Our brains, both their visual and non-visual areas, mobilize and work in tandem when we try to spot a lost item – be it a contact lens on a bathroom floor or a key in grass on a lawn.
At least, that what a recent study by scientists at the University of California, Berkeley, have discovered.
According to a press release from the school, human brains are wired so we can focus on searching – and finding – lost pets, among other things.
What does this mean? If someone is looking for a youngster lost in a crowd, “the brain areas usually dedicated to recognizing other objects such as animals, or even the areas governing abstract thought, shift their focus and join the search party,” the press release said.
So the brain rapidly switches into “a highly focused child-finder,” redirecting resources it uses for other mental tasks.
“Our results show that our brains are much more dynamic than previously thought, rapidly reallocating resources based on behavioral demands, and optimizing our performance by increasing the precision with which we can perform relevant tasks,” Tolga Cukur, a researcher at UC Berkeley and lead author of the study published the journal Nature Neuroscience.
“As you plan your day at work, for example, more of the brain is devoted to processing time, tasks, goals and rewards, and as you search for your cat, more of the brain becomes involved in recognition of animals,” he said.
The finding, UC said, helps explain why people find it difficult to concentrate on more than one task at a time. The results also illuminate how people are able to shift their attention to challenging tasks, and may provide offer greater insight into neurobehavioral and attention deficit disorders such as ADHD.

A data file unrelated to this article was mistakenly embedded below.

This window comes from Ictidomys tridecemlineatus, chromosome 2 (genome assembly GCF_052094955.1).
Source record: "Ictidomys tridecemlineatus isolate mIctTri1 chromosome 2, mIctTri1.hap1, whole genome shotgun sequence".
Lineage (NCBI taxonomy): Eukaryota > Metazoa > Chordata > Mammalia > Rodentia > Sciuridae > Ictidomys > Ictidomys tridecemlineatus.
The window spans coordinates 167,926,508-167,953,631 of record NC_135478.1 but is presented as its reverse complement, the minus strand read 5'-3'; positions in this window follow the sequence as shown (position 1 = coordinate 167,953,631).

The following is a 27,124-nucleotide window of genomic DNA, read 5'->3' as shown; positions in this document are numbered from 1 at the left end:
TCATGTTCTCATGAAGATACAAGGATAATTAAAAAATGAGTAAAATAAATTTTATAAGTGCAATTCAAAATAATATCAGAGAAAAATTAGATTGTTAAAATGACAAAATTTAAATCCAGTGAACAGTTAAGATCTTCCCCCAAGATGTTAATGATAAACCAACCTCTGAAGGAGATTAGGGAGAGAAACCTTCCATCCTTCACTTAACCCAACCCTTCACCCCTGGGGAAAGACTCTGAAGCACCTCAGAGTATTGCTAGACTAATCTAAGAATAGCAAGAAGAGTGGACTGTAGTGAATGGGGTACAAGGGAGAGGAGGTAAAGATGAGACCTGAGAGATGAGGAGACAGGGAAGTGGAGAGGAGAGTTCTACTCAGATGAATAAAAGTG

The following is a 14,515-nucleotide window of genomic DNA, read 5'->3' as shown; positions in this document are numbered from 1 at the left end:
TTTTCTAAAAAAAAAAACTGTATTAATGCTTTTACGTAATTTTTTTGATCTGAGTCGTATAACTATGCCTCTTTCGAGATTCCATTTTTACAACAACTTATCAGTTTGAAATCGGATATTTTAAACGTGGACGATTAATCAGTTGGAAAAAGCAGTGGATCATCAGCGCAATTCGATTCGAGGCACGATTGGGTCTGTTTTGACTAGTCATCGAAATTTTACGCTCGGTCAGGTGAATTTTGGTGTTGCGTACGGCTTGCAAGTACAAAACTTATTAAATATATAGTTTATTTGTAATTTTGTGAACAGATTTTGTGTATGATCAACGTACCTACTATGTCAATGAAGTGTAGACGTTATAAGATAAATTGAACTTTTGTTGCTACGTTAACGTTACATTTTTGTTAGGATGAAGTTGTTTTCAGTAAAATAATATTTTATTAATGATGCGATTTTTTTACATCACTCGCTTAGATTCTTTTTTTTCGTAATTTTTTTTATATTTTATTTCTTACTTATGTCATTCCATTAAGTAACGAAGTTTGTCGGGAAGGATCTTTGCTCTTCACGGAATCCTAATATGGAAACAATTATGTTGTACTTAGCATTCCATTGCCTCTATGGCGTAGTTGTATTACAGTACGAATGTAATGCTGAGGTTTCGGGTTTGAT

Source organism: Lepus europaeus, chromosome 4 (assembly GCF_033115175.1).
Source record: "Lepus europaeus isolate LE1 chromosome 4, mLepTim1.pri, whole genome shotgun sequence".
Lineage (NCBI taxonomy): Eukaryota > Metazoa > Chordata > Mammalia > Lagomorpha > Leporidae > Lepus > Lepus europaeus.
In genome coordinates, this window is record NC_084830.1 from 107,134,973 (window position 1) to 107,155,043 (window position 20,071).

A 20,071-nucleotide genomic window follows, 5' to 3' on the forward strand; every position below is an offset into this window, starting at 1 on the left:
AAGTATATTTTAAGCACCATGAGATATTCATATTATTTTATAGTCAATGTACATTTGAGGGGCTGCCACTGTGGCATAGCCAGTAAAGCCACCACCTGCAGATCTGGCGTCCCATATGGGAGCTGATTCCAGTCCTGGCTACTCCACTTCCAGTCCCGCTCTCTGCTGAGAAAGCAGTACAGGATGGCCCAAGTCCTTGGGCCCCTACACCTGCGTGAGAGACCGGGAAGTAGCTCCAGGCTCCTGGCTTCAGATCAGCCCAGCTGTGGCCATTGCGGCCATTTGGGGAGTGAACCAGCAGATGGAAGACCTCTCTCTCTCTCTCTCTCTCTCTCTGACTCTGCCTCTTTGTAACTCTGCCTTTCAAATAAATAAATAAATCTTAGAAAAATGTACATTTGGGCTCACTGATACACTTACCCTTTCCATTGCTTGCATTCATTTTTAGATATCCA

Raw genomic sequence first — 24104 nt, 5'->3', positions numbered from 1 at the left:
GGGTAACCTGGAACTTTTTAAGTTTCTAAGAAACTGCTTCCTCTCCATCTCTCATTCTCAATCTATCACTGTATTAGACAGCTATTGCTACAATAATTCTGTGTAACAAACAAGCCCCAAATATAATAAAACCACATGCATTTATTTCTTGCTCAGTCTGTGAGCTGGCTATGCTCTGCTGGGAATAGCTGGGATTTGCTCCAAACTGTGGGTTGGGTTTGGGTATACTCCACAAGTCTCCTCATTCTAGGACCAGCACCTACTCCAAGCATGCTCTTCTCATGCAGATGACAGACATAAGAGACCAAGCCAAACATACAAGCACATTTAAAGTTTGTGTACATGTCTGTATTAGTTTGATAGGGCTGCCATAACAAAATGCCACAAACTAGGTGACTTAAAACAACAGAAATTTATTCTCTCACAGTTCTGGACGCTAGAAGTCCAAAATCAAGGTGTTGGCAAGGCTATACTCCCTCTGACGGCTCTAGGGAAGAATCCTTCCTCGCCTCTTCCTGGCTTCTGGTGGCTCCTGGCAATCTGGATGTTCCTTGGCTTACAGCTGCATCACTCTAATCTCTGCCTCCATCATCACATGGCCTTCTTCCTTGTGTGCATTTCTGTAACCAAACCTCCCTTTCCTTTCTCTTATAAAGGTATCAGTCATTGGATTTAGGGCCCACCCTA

The study used functional Magnetic Resonance Imaging (fMRI) to record the brain activity of study participants as they searched for people or vehicles in movie clips. In one experiment, participants held down a button whenever a person appeared in the movie, according to UC. In another, they did the same with vehicles.
The brain scans measured neural activity via blood flow in thousands of locations across the brain.
“Researchers used regularized linear regression analysis, which finds correlations in data, to build models showing how each of the roughly 50,000 locations near the cortex responded to each of the 935 categories of objects and actions seen in the movie clips,” the press release said.
Then they compared how much of the cortex was devoted to detecting humans or vehicles depending on whether or not each of those categories was the search target.
They saw that when participants searched for humans, relatively more of the cortex was devoted to humans, and when they searched for vehicles, more of the cortex was devoted to vehicles.
For example, areas that were normally involved in recognizing specific visual categories such as plants or buildings switched to become attuned to humans or vehicles, vastly expanding the area of the brain engaged in the search, UC said.
“These changes occur across many brain regions, not only those devoted to vision,” Cukur said. “In fact, the largest changes are seen in the prefrontal cortex, which is usually thought to be involved in abstract thought, long-term planning, and other complex mental tasks.”
The findings build on an earlier UC study that showed how the brain organizes thousands of animate and inanimate objects into what researchers call a “continuous semantic space,” according to the school.
“Those findings challenged previous assumptions that every visual category is represented in a separate region of the visual cortex,” the press release said. “Instead, researchers found that categories are actually represented in highly organized, continuous maps.”
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